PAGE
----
# how to solve a steady problem explicitly

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 September 20, 2008, 17:30 how to solve a steady problem explicitly #1 meda Guest   Posts: n/a Dear all, I am a little bit confused how I can solve a steady-state problem EXPLICITLY. do I have to write code for an unsteady situation and then give a long time? thanks. Meda

 September 21, 2008, 05:39 Re: how to solve a steady problem explicitly #2 Paolo Lampitella Guest   Posts: n/a Yes, until the time derivatives will be 0

 September 21, 2008, 10:55 Re: how to solve a steady problem explicitly #3 ztdep Guest   Posts: n/a yes, you need to specify a time step, and it must satisfy the stability condition, then let it run until the difference between two consecutive time step is very small.

 September 22, 2008, 06:30 Re: how to solve a steady problem explicitly #4 Bart Guest   Posts: n/a In a steady state solution you can use local time stepping. Each cell progresses at it's own CFD criterium. As the solution is steady state the final converged outcome does not depend on the (local) timestep. This can significantly decrease your CPU time. In normal unsteady problems (explicit) your timestep is determined by the smallest cell with the largest velocity (via CFL criterium giving you a small overall timestep). Bart

 September 22, 2008, 14:36 Re: how to solve a steady problem explicitly #5 meda Guest   Posts: n/a hi Bart.how can I define the local time stepping for each cell? doesnt it take more time to compute the criteria for each cell than to define a genaral criteria?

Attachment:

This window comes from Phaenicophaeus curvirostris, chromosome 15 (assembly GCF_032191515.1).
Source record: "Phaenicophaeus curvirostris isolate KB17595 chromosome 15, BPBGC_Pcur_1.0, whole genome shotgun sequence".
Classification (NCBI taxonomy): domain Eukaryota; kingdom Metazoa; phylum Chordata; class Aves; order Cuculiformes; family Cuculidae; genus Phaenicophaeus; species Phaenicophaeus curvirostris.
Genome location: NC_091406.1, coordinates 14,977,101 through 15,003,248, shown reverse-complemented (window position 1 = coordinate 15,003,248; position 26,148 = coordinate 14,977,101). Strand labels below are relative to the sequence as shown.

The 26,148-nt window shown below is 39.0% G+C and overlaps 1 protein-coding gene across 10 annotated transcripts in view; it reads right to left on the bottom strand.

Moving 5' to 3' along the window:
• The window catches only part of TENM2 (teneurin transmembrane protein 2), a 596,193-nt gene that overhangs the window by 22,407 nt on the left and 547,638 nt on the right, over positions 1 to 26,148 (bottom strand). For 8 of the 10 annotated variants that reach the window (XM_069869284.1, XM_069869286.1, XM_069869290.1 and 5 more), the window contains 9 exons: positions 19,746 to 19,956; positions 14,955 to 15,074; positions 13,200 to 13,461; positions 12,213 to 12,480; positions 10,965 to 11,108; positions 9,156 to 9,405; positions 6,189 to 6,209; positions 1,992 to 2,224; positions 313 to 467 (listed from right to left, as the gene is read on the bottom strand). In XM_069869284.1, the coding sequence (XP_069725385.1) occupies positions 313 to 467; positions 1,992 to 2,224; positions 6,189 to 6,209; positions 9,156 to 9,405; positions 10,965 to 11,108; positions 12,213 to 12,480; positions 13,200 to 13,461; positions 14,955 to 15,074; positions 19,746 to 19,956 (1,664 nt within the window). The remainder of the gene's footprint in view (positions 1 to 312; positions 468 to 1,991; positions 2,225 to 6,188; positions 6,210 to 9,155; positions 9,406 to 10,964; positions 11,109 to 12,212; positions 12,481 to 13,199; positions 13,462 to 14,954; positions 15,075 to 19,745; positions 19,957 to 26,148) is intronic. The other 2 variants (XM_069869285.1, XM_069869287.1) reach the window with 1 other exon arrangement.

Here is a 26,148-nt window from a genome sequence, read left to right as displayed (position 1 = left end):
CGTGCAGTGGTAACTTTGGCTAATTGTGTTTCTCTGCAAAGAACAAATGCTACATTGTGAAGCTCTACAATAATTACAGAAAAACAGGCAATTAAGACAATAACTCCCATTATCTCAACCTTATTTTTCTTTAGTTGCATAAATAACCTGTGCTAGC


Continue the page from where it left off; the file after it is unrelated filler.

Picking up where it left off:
September 23, 2008, 03:27 Re: how to solve a steady problem explicitly #6 Bart Guest   Posts: n/a I general criteria also requires you calculate a CFL timestep for every cell in between timesteps. I mean, how do you determine your timestep now and would it really make a big difference? However if your velocity scales and cell sizes in your domain vary only slightly then it may not make sense to use local timestepping.

 September 25, 2008, 06:53 Re: how to solve a steady problem explicitly #7 bkjohn Guest   Posts: n/a You can also employ local-preconditioning, which alters PDE such that all waves travel at an equal speed, thereby maximizing the minimum local time step (local time step is limited by the slowest wave speed of the PDE system). See this van Leer's paper --> Download at http://citeseerx.ist.psu.edu/viewdoc...10.1.1.43.8861 Good luck, bkjohn

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